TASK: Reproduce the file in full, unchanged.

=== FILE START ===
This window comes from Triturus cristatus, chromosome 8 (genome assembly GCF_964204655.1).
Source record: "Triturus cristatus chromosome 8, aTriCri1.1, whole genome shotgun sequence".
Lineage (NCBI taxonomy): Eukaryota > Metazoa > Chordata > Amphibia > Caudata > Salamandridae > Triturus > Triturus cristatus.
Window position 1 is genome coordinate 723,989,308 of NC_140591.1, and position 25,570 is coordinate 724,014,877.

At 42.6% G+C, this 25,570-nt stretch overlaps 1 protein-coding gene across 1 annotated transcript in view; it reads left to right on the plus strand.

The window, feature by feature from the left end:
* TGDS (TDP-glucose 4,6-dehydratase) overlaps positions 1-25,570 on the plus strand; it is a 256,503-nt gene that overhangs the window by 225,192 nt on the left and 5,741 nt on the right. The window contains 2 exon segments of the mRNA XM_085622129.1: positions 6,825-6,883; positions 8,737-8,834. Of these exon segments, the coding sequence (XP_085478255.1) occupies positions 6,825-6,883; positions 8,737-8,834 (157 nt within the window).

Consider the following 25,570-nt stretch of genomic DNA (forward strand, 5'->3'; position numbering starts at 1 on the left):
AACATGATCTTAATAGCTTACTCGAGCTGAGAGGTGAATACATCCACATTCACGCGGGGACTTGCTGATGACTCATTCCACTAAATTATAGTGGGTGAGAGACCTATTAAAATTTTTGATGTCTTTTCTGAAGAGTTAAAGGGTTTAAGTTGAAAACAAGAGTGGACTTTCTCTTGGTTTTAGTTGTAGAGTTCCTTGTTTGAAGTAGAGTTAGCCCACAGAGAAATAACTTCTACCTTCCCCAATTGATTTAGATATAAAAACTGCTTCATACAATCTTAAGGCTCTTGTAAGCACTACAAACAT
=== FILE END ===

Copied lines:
This window comes from Triturus cristatus, chromosome 8 (genome assembly GCF_964204655.1).
Source record: "Triturus cristatus chromosome 8, aTriCri1.1, whole genome shotgun sequence".
Lineage (NCBI taxonomy): Eukaryota > Metazoa > Chordata > Amphibia > Caudata > Salamandridae > Triturus > Triturus cristatus.
Window position 1 is genome coordinate 723,989,308 of NC_140591.1, and position 25,570 is coordinate 724,014,877.

At 42.6% G+C, this 25,570-nt stretch overlaps 1 protein-coding gene across 1 annotated transcript in view; it reads left to right on the plus strand.

The window, feature by feature from the left end:
* TGDS (TDP-glucose 4,6-dehydratase) overlaps positions 1-25,570 on the plus strand; it is a 256,503-nt gene that overhangs the window by 225,192 nt on the left and 5,741 nt on the right. The window contains 2 exon segments of the mRNA XM_085622129.1: positions 6,825-6,883; positions 8,737-8,834. Of these exon segments, the coding sequence (XP_085478255.1) occupies positions 6,825-6,883; positions 8,737-8,834 (157 nt within the window).

Consider the following 25,570-nt stretch of genomic DNA (forward strand, 5'->3'; position numbering starts at 1 on the left):
AACATGATCTTAATAGCTTACTCGAGCTGAGAGGTGAATACATCCACATTCACGCGGGGACTTGCTGATGACTCATTCCACTAAATTATAGTGGGTGAGAGACCTATTAAAATTTTTGATGTCTTTTCTGAAGAGTTAAAGGGTTTAAGTTGAAAACAAGAGTGGACTTTCTCTTGGTTTTAGTTGTAGAGTTCCTTGTTTGAAGTAGAGTTAGCCCACAGAGAAATAACTTCTACCTTCCCCAATTGATTTAGATATAAAAACTGCTTCATACAATCTTAAGGCTCTTGTAAGCACTACAAACAT